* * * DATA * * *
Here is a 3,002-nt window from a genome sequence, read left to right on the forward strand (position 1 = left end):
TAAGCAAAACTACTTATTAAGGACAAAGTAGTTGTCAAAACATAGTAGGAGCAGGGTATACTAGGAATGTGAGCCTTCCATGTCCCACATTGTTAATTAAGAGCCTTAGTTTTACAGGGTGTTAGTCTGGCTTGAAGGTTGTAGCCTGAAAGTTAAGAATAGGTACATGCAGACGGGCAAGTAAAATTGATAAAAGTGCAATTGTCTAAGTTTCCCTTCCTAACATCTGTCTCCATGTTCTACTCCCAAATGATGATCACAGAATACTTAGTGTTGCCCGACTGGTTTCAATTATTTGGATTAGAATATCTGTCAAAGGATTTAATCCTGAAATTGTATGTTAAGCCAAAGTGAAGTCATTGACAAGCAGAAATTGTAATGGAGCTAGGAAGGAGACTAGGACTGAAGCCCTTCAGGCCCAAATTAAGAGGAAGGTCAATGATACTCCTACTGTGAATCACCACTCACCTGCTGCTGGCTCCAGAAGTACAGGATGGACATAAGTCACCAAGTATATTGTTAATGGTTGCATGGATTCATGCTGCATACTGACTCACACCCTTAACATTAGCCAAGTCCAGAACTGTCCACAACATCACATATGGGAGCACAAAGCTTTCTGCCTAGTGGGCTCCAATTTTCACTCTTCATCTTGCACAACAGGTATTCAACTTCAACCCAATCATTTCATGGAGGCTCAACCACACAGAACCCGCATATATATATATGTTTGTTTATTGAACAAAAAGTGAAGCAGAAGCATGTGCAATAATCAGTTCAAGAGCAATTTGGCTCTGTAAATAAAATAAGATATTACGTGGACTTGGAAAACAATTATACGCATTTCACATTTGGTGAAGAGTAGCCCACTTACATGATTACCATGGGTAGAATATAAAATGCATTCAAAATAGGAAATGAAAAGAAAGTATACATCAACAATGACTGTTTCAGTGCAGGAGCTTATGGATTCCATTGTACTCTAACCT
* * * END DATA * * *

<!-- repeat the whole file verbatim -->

Here is a 3,002-nt window from a genome sequence, read left to right on the forward strand (position 1 = left end):
TAAGCAAAACTACTTATTAAGGACAAAGTAGTTGTCAAAACATAGTAGGAGCAGGGTATACTAGGAATGTGAGCCTTCCATGTCCCACATTGTTAATTAAGAGCCTTAGTTTTACAGGGTGTTAGTCTGGCTTGAAGGTTGTAGCCTGAAAGTTAAGAATAGGTACATGCAGACGGGCAAGTAAAATTGATAAAAGTGCAATTGTCTAAGTTTCCCTTCCTAACATCTGTCTCCATGTTCTACTCCCAAATGATGATCACAGAATACTTAGTGTTGCCCGACTGGTTTCAATTATTTGGATTAGAATATCTGTCAAAGGATTTAATCCTGAAATTGTATGTTAAGCCAAAGTGAAGTCATTGACAAGCAGAAATTGTAATGGAGCTAGGAAGGAGACTAGGACTGAAGCCCTTCAGGCCCAAATTAAGAGGAAGGTCAATGATACTCCTACTGTGAATCACCACTCACCTGCTGCTGGCTCCAGAAGTACAGGATGGACATAAGTCACCAAGTATATTGTTAATGGTTGCATGGATTCATGCTGCATACTGACTCACACCCTTAACATTAGCCAAGTCCAGAACTGTCCACAACATCACATATGGGAGCACAAAGCTTTCTGCCTAGTGGGCTCCAATTTTCACTCTTCATCTTGCACAACAGGTATTCAACTTCAACCCAATCATTTCATGGAGGCTCAACCACACAGAACCCGCATATATATATATGTTTGTTTATTGAACAAAAAGTGAAGCAGAAGCATGTGCAATAATCAGTTCAAGAGCAATTTGGCTCTGTAAATAAAATAAGATATTACGTGGACTTGGAAAACAATTATACGCATTTCACATTTGGTGAAGAGTAGCCCACTTACATGATTACCATGGGTAGAATATAAAATGCATTCAAAATAGGAAATGAAAAGAAAGTATACATCAACAATGACTGTTTCAGTGCAGGAGCTTATGGATTCCATTGTACTCTAACCT